Tuesday, October 19, 2010

Chilean miners get media training...should you?

I love that the Chilean miners received media training while still in the mine. We should all be this prepared before we face the press, right? Anyone who hopes to be interviewed by the media -- whether it's because of a crisis or a whizbang new product launch or the next best-seller -- should get some practice in front of a microphone before heading into the media glare.

How much training you get and who provides it depends on your budget and location. Business people, authors, and nonprofit leaders in major metropolitan areas can work with a local consultant who specializes in preparing people for media interviews. Google "media training" and your city for a list of consultants.

Those in smaller markets usually don't have access to these specialists, but can still do well working with a local public relations (not advertising) firm. Make sure you ask who and how many they've trained before and check references. Also consider hiring a local TV newscaster to moonlight for you. Veteran broadcasters know what questions you'll get asked, how they'll be asked, and what a good answer sounds like. Like consultants, local broadcasters can coach you in how to react and respond, how to speak in sound bites that will make sure your interview gets used, and what to avoid saying.

The miners were smart enough to get help. Learn from their experiences and line up your trainer now.

Have you received professional media training? How did it help you?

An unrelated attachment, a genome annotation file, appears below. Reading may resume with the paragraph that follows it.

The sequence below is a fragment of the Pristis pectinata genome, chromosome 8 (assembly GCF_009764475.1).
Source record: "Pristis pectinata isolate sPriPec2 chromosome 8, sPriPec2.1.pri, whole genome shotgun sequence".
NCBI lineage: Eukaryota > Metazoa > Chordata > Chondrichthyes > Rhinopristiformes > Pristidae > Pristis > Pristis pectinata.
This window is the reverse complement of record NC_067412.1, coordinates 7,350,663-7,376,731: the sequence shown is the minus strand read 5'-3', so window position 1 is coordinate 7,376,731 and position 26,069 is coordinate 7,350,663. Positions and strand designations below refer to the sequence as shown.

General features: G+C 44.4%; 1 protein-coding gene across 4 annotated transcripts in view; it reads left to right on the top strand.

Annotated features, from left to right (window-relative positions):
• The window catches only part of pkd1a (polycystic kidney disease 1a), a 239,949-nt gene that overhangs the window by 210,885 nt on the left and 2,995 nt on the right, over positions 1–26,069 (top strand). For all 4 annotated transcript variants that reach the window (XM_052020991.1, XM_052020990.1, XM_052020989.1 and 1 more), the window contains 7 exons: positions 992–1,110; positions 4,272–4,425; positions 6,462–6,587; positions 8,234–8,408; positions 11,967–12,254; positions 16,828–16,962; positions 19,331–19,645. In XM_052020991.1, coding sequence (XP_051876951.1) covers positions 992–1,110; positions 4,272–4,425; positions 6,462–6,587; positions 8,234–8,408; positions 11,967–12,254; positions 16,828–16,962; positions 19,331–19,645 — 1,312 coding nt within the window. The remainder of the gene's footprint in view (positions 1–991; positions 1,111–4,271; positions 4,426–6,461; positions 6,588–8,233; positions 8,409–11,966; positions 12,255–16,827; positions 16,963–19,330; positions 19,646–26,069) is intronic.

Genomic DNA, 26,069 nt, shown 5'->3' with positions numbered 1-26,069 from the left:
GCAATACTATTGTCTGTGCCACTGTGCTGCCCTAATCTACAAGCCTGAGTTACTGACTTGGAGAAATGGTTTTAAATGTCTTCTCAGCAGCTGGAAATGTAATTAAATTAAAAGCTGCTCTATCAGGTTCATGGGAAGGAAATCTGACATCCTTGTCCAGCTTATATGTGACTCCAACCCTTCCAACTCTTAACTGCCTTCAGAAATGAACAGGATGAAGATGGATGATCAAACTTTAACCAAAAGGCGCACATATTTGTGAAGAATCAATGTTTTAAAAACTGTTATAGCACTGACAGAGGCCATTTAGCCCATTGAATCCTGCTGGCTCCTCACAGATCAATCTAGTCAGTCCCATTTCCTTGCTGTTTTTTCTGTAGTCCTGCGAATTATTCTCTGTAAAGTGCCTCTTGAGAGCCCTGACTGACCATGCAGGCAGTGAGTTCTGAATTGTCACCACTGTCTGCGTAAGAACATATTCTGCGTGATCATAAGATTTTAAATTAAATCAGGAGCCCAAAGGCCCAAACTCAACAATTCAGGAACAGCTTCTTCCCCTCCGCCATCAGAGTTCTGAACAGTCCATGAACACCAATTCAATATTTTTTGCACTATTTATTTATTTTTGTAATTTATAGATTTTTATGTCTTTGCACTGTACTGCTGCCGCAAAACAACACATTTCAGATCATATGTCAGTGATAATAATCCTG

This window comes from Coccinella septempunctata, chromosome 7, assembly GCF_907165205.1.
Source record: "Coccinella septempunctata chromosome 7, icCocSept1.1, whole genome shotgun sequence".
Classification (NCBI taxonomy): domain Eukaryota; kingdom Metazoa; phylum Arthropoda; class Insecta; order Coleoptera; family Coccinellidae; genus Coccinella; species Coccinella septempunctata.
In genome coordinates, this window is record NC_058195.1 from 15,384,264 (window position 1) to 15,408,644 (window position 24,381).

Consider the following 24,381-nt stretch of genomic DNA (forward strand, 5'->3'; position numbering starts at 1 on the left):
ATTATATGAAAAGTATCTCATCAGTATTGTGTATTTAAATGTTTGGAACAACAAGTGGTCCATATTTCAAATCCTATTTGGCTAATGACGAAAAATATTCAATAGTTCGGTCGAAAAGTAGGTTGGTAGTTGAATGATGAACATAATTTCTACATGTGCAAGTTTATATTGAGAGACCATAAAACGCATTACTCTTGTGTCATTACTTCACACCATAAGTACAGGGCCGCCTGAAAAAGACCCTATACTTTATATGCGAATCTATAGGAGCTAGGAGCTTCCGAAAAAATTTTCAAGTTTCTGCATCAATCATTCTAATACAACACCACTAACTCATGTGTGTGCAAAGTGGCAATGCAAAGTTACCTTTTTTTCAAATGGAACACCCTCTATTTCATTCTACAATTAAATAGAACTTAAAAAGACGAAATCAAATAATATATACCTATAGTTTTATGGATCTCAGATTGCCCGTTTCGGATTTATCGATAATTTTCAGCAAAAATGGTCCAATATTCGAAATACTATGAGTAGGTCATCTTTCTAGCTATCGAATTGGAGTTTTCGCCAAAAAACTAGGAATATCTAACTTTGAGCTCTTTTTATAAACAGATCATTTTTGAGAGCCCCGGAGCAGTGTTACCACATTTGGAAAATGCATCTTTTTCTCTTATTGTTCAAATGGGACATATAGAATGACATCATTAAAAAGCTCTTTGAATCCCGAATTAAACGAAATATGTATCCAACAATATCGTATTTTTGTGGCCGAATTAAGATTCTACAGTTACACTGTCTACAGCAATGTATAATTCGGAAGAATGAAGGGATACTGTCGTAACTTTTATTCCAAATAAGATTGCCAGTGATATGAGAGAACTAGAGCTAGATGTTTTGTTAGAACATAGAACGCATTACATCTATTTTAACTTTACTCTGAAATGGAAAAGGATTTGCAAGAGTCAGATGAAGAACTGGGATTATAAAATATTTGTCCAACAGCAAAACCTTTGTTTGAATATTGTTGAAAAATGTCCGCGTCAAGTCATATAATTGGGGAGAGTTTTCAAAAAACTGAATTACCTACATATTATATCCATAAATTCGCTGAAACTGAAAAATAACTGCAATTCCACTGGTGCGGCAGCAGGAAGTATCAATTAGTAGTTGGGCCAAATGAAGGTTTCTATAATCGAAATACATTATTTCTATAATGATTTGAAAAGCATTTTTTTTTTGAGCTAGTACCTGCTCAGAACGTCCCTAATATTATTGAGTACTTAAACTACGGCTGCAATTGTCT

Friday, October 15, 2010

5 common Facebook faux pas

Do you make any of these social networking mistakes? We're all guilty of Facebook faux pas from time to time. It's only when we repeat them continually that we run the risk of being unfriended. Here are some of the mistakes I see regularly and why they're a problem:
  • Being ridiculously self-promotional. Several colleagues at a recent meeting said this was their biggest Facebook pet peeve.  I can relate. A few weeks ago, I received a Facebook invitation from someone who included a promotional message with her friend request. I thought that was odd, but gave her the benefit of the doubt and accepted the request. This was followed by a similar advertising message from her on my wall: "I'm glad we're friends. I think you'll be interested in my product X and my service Y." It's not the best way to start a relationship -- in social networks or in face-to-face networks. 
  • Writing "happy birthday!" to someone on your own wall. OK, this is funny when my Mom does it, but when the rest of us do it, it's kind of silly. Here's how to avoid this: Go to your home page. Under "Events" in the upper right, you'll see the names of any Facebook friends with birthdays today. Click on the name; that will take you to the birthday girl's page. Write your message on her wall.
  • Saying something mean on a wall that you wouldn't say to someone's face. AWKward. This gives us too much insight into your true character. Ick.
  • Writing private messages on your friend's Facebook wall. These messages make the rest of us uncomfortable. It's like we're eavesdropping. Use the Facebook e-mail system instead. Here's how: Go to your friend's profile page. Under his picture, you'll see "Send (name) a message." Click on that and you'll get an e-mail window.